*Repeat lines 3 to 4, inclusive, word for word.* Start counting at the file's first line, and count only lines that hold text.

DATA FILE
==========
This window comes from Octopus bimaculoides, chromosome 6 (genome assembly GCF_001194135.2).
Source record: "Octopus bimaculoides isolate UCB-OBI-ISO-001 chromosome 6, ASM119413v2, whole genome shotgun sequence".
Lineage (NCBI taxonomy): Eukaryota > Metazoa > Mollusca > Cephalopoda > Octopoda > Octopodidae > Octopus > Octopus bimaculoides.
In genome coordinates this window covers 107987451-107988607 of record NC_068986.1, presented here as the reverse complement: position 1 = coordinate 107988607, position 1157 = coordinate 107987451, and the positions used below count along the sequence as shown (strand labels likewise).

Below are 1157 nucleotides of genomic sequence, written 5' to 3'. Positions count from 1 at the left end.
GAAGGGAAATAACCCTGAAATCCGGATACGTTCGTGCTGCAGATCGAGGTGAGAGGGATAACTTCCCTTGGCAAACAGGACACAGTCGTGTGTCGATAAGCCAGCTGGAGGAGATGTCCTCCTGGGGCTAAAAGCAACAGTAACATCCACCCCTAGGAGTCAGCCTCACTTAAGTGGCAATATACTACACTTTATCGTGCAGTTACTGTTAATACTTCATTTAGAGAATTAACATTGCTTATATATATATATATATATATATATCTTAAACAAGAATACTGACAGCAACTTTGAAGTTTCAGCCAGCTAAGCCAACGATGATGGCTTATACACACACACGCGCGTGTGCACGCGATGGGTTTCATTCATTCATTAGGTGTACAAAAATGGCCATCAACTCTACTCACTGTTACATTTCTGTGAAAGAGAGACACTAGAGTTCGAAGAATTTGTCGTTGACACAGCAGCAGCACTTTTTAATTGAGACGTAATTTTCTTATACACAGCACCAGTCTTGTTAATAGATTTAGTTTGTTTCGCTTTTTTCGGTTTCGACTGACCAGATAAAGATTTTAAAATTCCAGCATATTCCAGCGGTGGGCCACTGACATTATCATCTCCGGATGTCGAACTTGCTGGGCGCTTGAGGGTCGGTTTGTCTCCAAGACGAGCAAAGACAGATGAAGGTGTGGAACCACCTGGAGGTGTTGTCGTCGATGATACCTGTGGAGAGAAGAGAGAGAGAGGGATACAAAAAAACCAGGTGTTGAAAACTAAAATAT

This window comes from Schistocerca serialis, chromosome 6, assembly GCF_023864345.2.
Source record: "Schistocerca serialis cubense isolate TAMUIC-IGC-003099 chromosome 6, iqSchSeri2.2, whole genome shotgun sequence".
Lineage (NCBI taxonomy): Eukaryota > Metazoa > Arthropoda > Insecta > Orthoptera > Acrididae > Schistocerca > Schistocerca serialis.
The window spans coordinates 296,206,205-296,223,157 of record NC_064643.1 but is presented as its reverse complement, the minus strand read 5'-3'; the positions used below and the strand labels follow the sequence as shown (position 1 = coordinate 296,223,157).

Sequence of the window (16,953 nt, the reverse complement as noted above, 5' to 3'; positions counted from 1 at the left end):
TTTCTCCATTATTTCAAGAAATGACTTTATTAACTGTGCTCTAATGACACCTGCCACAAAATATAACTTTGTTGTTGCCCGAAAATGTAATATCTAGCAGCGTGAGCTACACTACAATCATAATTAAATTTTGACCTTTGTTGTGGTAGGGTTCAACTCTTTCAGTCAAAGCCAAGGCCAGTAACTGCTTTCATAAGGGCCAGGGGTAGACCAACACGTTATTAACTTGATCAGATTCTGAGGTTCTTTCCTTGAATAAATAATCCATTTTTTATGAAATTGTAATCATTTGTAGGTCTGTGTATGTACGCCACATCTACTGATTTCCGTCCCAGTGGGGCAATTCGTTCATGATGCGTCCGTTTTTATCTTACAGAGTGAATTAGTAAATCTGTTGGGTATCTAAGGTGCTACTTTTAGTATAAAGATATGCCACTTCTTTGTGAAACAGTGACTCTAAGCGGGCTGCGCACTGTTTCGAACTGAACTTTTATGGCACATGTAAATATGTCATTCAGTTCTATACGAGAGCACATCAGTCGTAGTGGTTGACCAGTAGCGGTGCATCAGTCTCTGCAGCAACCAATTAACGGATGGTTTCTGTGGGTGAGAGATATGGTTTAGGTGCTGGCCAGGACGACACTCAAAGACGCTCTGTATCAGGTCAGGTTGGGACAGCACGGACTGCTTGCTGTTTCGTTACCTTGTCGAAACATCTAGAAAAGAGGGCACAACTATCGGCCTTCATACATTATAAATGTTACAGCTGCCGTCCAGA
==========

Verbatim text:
Lineage (NCBI taxonomy): Eukaryota > Metazoa > Mollusca > Cephalopoda > Octopoda > Octopodidae > Octopus > Octopus bimaculoides.
In genome coordinates this window covers 107987451-107988607 of record NC_068986.1, presented here as the reverse complement: position 1 = coordinate 107988607, position 1157 = coordinate 107987451, and the positions used below count along the sequence as shown (strand labels likewise).